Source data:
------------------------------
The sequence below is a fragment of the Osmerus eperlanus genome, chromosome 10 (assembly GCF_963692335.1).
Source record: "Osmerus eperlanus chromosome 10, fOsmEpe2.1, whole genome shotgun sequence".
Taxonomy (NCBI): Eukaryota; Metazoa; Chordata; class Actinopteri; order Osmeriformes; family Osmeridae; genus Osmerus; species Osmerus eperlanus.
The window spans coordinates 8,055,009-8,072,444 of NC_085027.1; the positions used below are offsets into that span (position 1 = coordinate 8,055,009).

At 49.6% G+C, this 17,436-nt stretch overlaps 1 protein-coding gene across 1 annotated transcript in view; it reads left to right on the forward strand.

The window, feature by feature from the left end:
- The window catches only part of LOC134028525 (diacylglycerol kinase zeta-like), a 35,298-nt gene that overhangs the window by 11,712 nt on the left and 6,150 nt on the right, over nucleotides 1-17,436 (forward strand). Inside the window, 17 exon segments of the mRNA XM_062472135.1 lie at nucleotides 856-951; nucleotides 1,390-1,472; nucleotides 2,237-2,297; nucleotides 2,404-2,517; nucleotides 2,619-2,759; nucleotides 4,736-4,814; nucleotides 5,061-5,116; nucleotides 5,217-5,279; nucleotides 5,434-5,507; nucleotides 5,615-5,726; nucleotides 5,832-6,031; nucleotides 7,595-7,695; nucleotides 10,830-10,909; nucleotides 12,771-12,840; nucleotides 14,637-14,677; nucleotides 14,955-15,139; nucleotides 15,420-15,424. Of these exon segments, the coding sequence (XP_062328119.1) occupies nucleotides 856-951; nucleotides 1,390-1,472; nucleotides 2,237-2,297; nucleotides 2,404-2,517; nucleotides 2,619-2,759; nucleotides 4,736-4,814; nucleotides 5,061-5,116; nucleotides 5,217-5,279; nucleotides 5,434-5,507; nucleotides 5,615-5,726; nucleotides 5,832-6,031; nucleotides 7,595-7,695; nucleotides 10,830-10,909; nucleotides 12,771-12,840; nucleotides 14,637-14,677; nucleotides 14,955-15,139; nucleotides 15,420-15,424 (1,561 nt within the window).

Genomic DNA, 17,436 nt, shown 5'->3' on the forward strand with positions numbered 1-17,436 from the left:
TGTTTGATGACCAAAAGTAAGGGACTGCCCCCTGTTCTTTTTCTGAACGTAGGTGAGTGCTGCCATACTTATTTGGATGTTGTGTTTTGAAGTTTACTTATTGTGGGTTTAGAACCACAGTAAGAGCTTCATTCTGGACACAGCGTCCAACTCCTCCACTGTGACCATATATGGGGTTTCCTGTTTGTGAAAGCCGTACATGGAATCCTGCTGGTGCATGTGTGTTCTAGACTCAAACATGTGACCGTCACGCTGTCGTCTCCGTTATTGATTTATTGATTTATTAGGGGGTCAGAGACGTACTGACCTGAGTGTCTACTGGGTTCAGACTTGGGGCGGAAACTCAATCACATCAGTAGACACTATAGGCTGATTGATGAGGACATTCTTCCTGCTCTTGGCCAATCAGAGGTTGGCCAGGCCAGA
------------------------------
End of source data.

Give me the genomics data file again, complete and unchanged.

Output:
The sequence below is a fragment of the Osmerus eperlanus genome, chromosome 10 (assembly GCF_963692335.1).
Source record: "Osmerus eperlanus chromosome 10, fOsmEpe2.1, whole genome shotgun sequence".
Taxonomy (NCBI): Eukaryota; Metazoa; Chordata; class Actinopteri; order Osmeriformes; family Osmeridae; genus Osmerus; species Osmerus eperlanus.
The window spans coordinates 8,055,009-8,072,444 of NC_085027.1; the positions used below are offsets into that span (position 1 = coordinate 8,055,009).

At 49.6% G+C, this 17,436-nt stretch overlaps 1 protein-coding gene across 1 annotated transcript in view; it reads left to right on the forward strand.

The window, feature by feature from the left end:
- The window catches only part of LOC134028525 (diacylglycerol kinase zeta-like), a 35,298-nt gene that overhangs the window by 11,712 nt on the left and 6,150 nt on the right, over nucleotides 1-17,436 (forward strand). Inside the window, 17 exon segments of the mRNA XM_062472135.1 lie at nucleotides 856-951; nucleotides 1,390-1,472; nucleotides 2,237-2,297; nucleotides 2,404-2,517; nucleotides 2,619-2,759; nucleotides 4,736-4,814; nucleotides 5,061-5,116; nucleotides 5,217-5,279; nucleotides 5,434-5,507; nucleotides 5,615-5,726; nucleotides 5,832-6,031; nucleotides 7,595-7,695; nucleotides 10,830-10,909; nucleotides 12,771-12,840; nucleotides 14,637-14,677; nucleotides 14,955-15,139; nucleotides 15,420-15,424. Of these exon segments, the coding sequence (XP_062328119.1) occupies nucleotides 856-951; nucleotides 1,390-1,472; nucleotides 2,237-2,297; nucleotides 2,404-2,517; nucleotides 2,619-2,759; nucleotides 4,736-4,814; nucleotides 5,061-5,116; nucleotides 5,217-5,279; nucleotides 5,434-5,507; nucleotides 5,615-5,726; nucleotides 5,832-6,031; nucleotides 7,595-7,695; nucleotides 10,830-10,909; nucleotides 12,771-12,840; nucleotides 14,637-14,677; nucleotides 14,955-15,139; nucleotides 15,420-15,424 (1,561 nt within the window).

Genomic DNA, 17,436 nt, shown 5'->3' on the forward strand with positions numbered 1-17,436 from the left:
TGTTTGATGACCAAAAGTAAGGGACTGCCCCCTGTTCTTTTTCTGAACGTAGGTGAGTGCTGCCATACTTATTTGGATGTTGTGTTTTGAAGTTTACTTATTGTGGGTTTAGAACCACAGTAAGAGCTTCATTCTGGACACAGCGTCCAACTCCTCCACTGTGACCATATATGGGGTTTCCTGTTTGTGAAAGCCGTACATGGAATCCTGCTGGTGCATGTGTGTTCTAGACTCAAACATGTGACCGTCACGCTGTCGTCTCCGTTATTGATTTATTGATTTATTAGGGGGTCAGAGACGTACTGACCTGAGTGTCTACTGGGTTCAGACTTGGGGCGGAAACTCAATCACATCAGTAGACACTATAGGCTGATTGATGAGGACATTCTTCCTGCTCTTGGCCAATCAGAGGTTGGCCAGGCCAGA